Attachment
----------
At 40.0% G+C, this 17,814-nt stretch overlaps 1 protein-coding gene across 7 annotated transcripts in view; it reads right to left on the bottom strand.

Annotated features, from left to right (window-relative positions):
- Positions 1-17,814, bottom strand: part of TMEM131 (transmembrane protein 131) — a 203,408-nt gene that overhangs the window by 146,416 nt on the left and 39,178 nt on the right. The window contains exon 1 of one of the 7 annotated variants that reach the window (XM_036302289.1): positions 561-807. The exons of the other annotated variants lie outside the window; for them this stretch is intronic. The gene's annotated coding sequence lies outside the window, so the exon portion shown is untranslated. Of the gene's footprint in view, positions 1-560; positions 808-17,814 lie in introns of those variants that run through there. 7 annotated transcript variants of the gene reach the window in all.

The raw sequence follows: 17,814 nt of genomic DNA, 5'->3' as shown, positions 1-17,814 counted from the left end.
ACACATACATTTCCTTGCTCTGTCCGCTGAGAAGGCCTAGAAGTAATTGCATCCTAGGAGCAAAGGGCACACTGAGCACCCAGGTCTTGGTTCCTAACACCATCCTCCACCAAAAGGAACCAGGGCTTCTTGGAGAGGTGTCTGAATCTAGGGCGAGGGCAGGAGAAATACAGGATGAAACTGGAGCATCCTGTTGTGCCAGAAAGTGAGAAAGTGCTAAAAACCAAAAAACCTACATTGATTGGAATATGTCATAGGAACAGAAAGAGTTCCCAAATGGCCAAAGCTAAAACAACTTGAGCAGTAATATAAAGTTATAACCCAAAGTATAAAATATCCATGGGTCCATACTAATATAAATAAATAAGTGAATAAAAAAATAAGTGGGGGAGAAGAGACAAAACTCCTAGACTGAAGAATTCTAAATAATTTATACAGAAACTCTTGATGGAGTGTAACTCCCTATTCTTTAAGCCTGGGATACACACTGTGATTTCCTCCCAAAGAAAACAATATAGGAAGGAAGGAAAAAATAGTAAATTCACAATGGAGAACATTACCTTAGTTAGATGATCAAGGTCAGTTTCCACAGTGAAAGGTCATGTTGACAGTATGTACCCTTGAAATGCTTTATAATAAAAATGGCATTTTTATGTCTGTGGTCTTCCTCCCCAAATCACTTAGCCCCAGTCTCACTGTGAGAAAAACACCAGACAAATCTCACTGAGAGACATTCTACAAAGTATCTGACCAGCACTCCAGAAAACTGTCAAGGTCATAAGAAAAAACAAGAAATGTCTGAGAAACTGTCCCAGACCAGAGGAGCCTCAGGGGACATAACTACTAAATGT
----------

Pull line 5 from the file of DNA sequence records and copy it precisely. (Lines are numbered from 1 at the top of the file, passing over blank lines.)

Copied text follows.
ACACATACATTTCCTTGCTCTGTCCGCTGAGAAGGCCTAGAAGTAATTGCATCCTAGGAGCAAAGGGCACACTGAGCACCCAGGTCTTGGTTCCTAACACCATCCTCCACCAAAAGGAACCAGGGCTTCTTGGAGAGGTGTCTGAATCTAGGGCGAGGGCAGGAGAAATACAGGATGAAACTGGAGCATCCTGTTGTGCCAGAAAGTGAGAAAGTGCTAAAAACCAAAAAACCTACATTGATTGGAATATGTCATAGGAACAGAAAGAGTTCCCAAATGGCCAAAGCTAAAACAACTTGAGCAGTAATATAAAGTTATAACCCAAAGTATAAAATATCCATGGGTCCATACTAATATAAATAAATAAGTGAATAAAAAAATAAGTGGGGGAGAAGAGACAAAACTCCTAGACTGAAGAATTCTAAATAATTTATACAGAAACTCTTGATGGAGTGTAACTCCCTATTCTTTAAGCCTGGGATACACACTGTGATTTCCTCCCAAAGAAAACAATATAGGAAGGAAGGAAAAAATAGTAAATTCACAATGGAGAACATTACCTTAGTTAGATGATCAAGGTCAGTTTCCACAGTGAAAGGTCATGTTGACAGTATGTACCCTTGAAATGCTTTATAATAAAAATGGCATTTTTATGTCTGTGGTCTTCCTCCCCAAATCACTTAGCCCCAGTCTCACTGTGAGAAAAACACCAGACAAATCTCACTGAGAGACATTCTACAAAGTATCTGACCAGCACTCCAGAAAACTGTCAAGGTCATAAGAAAAAACAAGAAATGTCTGAGAAACTGTCCCAGACCAGAGGAGCCTCAGGGGACATAACTACTAAATGT